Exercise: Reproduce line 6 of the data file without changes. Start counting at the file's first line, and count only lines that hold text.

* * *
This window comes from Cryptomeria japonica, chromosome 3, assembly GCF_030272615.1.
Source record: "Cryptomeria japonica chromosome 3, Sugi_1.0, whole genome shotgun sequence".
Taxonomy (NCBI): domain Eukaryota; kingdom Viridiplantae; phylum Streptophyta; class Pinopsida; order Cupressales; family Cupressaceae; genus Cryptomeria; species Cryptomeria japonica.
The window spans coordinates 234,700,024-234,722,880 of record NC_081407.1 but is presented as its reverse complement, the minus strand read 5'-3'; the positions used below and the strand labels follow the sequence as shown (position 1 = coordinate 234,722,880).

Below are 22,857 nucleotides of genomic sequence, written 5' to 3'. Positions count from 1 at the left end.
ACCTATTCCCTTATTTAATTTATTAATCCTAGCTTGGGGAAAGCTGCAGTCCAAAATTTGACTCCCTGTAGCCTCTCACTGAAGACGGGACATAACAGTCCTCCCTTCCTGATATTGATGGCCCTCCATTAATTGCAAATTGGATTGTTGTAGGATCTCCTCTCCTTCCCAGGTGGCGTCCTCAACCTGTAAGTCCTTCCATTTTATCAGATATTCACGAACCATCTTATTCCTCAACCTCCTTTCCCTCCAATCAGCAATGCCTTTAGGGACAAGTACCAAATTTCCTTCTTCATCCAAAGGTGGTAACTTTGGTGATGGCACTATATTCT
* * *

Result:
ACCTATTCCCTTATTTAATTTATTAATCCTAGCTTGGGGAAAGCTGCAGTCCAAAATTTGACTCCCTGTAGCCTCTCACTGAAGACGGGACATAACAGTCCTCCCTTCCTGATATTGATGGCCCTCCATTAATTGCAAATTGGATTGTTGTAGGATCTCCTCTCCTTCCCAGGTGGCGTCCTCAACCTGTAAGTCCTTCCATTTTATCAGATATTCACGAACCATCTTATTCCTCAACCTCCTTTCCCTCCAATCAGCAATGCCTTTAGGGACAAGTACCAAATTTCCTTCTTCATCCAAAGGTGGTAACTTTGGTGATGGCACTATATTCT